The Mindful Carnivore

An excerpt from the end of

Chapter 1 – No More Blood


One evening in early fall, we had dinner guests coming. I was in middle school and had moved back to my father’s full-time. That night, there would be four of us. Fresh trout topped the menu. As soon as I got home from school, I dropped my books, hopped into the boat, and rowed, oarlocks squeaking, out to that summer’s sweet spot, a short distance off the jutting granite corner we called Paul Winter Point. The musician had, I was told, sat there once, playing his sax, plaintive notes echoing off the quarry walls opposite. Half an hour before dinner, I hooked the fourth fish.

But such meals were rare. Most flesh came from the grocery store, and I gave no thought to its provenance: the chunks of beef my father sliced up for his favorite slow-simmered stew full of parsnips and carrots, the pork chops my mother broiled. They came neatly wrapped in plastic. No muss, no fuss.

Right through high school, I ate whatever was in front of me. When I had dinner with my girlfriend’s family, I enjoyed their vegetarian stir-fries and salads. When I visited my best friends—a pair of brothers—I savored their mother’s meaty German-style cooking just as much. If I was out with friends and we stopped at McDonald’s, I would order a Quarter Pounder with cheese, never pausing for a moment to consider where the beef patty came from.


By the time I was twenty—holding that trout to the cutting board and considering Thich Nhat Hanh’s words on kindness—my days of carefree carnivory were over.

I started cutting back on meat in my late teens. I had learned that excess beef and pork weren’t good for my health. I had learned, too, that supermarket meat was far from pure. Looking at ground chuck in the local IGA cooler, I wondered what chemical mysteries lay accumulated inside those plastic and foam packages. How much pesticide had been on the corn those cattle had eaten? What antibiotics had been pumped into the animals, keeping them alive for slaughter day?

A year or two later, I learned that more than ten pounds of corn were used to produce every pound of U.S. grain-fed beef and that broad swaths of South American rainforest were being denuded to raise cattle for North American markets. Why should my diet harm the earth? Why should it make such wasteful use of the fruits of the land, perpetuating this pattern of First World gluttony when people around the globe were starving?

My appetite for supermarket flesh had been further dulled by what I knew about factory farming: pigs crammed into crates barely larger than their bodies, chickens stuck in tiny cages for the entirety of their brief lives. What right did humans have to treat animals so cruelly? And must not that cruelty harm humans in turn? Must not the common practice of “thumping” runt piglets—grabbing them by the hind legs and smashing their heads against concrete floors—harden people’s hearts and distort their notions of morality?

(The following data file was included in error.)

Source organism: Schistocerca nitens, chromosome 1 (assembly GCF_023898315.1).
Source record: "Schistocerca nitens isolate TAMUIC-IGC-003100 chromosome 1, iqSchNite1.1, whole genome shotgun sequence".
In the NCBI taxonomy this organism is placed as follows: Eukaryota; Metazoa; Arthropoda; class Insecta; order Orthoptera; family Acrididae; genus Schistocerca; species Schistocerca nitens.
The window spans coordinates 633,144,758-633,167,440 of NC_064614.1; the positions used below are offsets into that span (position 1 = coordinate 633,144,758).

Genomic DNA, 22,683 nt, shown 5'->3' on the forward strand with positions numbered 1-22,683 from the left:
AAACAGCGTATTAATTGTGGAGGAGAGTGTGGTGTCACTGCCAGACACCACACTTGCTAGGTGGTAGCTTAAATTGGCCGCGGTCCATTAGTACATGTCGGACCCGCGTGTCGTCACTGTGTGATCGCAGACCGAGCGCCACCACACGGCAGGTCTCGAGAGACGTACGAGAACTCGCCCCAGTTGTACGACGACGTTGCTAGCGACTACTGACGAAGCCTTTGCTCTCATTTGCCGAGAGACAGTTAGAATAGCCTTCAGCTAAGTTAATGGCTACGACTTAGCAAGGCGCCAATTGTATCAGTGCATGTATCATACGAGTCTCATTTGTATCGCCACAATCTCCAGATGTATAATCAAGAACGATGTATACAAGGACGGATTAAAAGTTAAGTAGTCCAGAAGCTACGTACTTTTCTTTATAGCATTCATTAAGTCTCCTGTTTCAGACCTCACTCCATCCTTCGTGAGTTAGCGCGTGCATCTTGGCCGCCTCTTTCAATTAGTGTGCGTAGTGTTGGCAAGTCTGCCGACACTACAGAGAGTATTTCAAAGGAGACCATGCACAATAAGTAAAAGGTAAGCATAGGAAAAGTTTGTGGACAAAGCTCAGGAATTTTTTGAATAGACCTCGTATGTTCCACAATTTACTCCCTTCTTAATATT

The change had been gradual: these questions growing, my meals including less and less meat. Now, at twenty, the final recognition hit hard. I had killed this fish out of nothing more than habit.

Picking up my little spinning rod, I had tied a lure to the stiff, tightly spiraled line and cast out into the quarry. Soon enough the trout had struck and had come in flashing, struggling against the hook. A minute later, I had it on the cutting board, its head severed, my heart filled with sudden disquiet.

Because I had killed the fish, I ate it. But I cooked and swallowed its tender flesh with regret. Unlike a factory chicken, it had lived well, yet its death had been gratuitous. There were so many other things I could have eaten, things like rice and vegetables, things that would not have felt the hook or even the briefest slice of steel. It was, I vowed, the last time I would ever consume a fellow creature.


During my last two years of college, I lived in Brooklyn and attended classes in lower Manhattan. Practically all of my friends were vegetarians. We could see no conscionable reason to eat the flesh of other animals. No rationale could justify it. No apology could set it right. Before long, I became a purist: a vegan. I forswore eggs, milk, yogurt, and cheese. I objected to specific practices like the partial clipping off of laying hens’ sensitive beaks to prevent them from pecking at each other in overcrowded conditions. And I objected more generally to the confinement of fellow animals, the bending of other creatures’ lives to serve human ends.

I could walk into any New York City grocery store and find shelves and display cases brimming with bread and beans, fruit and greens. Or I could walk over to the farmers’ market in Union Square, at the intersection of Broadway and Fourteenth Street, to buy produce directly from the folks who had grown it.

I still knew plenty of meat eaters, of course, including my family. Fortunately, they accepted my diet. When we sat down to Thanksgiving dinner at Uncle Mark’s house and I declined turkey, no one said anything. I, in turn, said nothing about the roasted flesh on the table or about the antlered deer head on the living-room wall.